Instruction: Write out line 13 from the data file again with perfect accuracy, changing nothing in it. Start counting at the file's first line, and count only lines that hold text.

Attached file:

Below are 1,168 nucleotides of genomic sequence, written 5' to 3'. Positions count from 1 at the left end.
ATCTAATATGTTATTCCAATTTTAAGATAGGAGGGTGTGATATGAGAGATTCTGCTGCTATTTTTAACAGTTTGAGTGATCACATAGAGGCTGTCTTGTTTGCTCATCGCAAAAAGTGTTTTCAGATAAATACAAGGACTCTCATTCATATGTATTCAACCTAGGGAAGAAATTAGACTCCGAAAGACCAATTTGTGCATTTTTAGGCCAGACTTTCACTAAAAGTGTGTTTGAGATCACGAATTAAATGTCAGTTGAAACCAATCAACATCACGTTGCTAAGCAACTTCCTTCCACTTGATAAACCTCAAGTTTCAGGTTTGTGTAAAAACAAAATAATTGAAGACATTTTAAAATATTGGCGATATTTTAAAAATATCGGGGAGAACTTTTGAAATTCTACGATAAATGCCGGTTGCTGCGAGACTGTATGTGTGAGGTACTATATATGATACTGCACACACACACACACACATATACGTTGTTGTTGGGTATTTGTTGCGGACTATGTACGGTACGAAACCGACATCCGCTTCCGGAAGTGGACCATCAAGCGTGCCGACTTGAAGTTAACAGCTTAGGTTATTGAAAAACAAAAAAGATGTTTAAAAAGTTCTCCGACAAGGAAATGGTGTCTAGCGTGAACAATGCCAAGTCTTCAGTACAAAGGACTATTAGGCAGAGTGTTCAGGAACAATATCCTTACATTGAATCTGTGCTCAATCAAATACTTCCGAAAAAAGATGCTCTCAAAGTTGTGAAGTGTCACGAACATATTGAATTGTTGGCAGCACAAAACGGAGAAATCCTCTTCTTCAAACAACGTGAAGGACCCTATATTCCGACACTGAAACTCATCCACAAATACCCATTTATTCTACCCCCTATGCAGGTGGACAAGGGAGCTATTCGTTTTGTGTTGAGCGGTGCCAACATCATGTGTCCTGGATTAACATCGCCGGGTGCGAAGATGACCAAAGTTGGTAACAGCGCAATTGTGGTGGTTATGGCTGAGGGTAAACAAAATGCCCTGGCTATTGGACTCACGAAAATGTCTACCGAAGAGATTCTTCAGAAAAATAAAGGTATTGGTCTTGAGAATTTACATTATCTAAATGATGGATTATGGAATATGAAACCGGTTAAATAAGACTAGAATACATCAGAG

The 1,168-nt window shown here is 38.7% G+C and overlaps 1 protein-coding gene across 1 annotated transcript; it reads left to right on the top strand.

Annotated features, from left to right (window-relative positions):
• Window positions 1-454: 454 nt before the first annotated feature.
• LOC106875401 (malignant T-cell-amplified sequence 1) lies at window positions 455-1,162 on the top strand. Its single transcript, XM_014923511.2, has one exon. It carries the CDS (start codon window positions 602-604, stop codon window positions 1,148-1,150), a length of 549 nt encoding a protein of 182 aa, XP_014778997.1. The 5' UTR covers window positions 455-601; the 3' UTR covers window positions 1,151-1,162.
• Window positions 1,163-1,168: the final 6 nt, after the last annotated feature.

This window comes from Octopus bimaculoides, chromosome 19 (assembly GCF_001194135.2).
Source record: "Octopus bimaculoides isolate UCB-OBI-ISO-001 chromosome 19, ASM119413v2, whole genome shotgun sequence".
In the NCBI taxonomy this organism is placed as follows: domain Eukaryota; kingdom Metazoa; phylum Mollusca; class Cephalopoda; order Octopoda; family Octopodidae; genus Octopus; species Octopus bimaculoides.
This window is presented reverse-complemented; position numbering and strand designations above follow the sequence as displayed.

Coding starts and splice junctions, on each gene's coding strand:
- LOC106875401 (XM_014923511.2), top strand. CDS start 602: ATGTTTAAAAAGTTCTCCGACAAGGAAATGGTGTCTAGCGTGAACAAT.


- LOC106875401 (XM_014923511.2), top strand. CDS start 602: ATGTTTAAAAAGTTCTCCGACAAGGAAATGGTGTCTAGCGTGAACAAT.